Tag Archives: gloucester
Gloucester’s former deputy fire chief, Carl Ekborg, was reluctant for me to acknowledge his good work, but did you ever wonder why off-the-beaten trail beaches such as Brace Cove look so pristine? From one end of the beach to the opposite end, weekly Carl cleans the beach of the garbage that has washed ashore. This mound is only one half of today’s trash collection. THANK YOU CARL!
Whatever your feelings about this war…..The Wall made me shed a tear for all those involved.
A most impressive and emotional opening for The Wall that has come to Gloucester for the second time. A loud thank to all that have made this happen again.
I was taking pictures of the Wall yesterday, before the crowds. Very impressive display. Looking forward to seeing it with people there!
HORRENDOUSLY HORRIBLE HORRIBLES! with Seth Moulton, Ann Margaret Ferrante, Bruce Tarr, Jimmy T, Cape Ann Food Pantry, Boxers, Adorable Pug, Yogis, Pink Elephants, and MORE!
A tour in downtown Gloucester to view houses immortalized by renowned American realist painter Edward Hopper
GLOUCESTER, Mass. (July 1, 2015) – The Cape Ann Museum is pleased to present a guided walking tour of select Gloucester houses made famous by American realist painter Edward Hopper on Saturday, July 11 at 10:00 a.m. Tours last about 1 1/2 hours and are held rain or shine. Participants should be comfortable being on their feet for that amount of time. Cost is $10 for Cape Ann Museum members; $20 for nonmembers (includes Museum admission). Space is limited and reservations are required. Email firstname.lastname@example.org or call (978) 283-0455 x10 for more information or to reserve a space. The Hopper’s Houses tour will also be offered on July 25, August 1, 7, 15 & 22.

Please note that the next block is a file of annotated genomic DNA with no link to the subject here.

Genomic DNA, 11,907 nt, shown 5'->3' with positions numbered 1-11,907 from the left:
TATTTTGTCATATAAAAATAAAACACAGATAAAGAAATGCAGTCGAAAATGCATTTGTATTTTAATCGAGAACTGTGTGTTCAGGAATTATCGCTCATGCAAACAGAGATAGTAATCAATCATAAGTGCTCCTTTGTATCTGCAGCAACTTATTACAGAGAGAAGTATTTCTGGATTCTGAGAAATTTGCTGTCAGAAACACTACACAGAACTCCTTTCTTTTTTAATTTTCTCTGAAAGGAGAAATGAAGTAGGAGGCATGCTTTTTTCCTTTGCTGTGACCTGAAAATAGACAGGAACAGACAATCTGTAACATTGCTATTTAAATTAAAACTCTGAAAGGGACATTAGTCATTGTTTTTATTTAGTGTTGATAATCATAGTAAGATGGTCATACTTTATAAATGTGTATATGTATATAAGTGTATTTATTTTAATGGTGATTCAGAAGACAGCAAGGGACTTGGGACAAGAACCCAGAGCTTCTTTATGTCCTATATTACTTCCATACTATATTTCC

American realist painter Edward Hopper is known to have painted in Gloucester on five separate occasions during the summer months in the years 1912, 1923, 1924, 1926 and 1928. His earliest visit in 1912 was made in the company of fellow artist Leon Kroll. During his second visit to Cape Ann in 1923, Hopper courted the young artist Josephine Nivison. He also began working in watercolor, capturing the local landscape and architecture in loosely rendered, light filled paintings. In 1924, Hopper and Nivison who were newly married returned to Gloucester on an extended honeymoon and continued to explore the area by foot and streetcar. During his final two visits to the area, in 1926 and 1928, Hopper produced some of his finest paintings. This special walking tour will explore the neighborhood surrounding the Museum, which includes many of the Gloucester houses immortalized by Hopper’s paintings.
Edward Hopper, American, 1882-1967. Universalist Church, 1926. Watercolor over graphite on cream wove paper, 35.6 x 50.8 cm. (14 x 20 in.). Princeton University Art Museum. Laura P. Hall Memorial Collection, bequest of Professor Clifton R. Hall x1946-268. Photo: Bruce M. White.
Some shots of the activities from a different perspective. Looking at Pavilion Beach area from Stacy Boulevard. From past the Fisherman..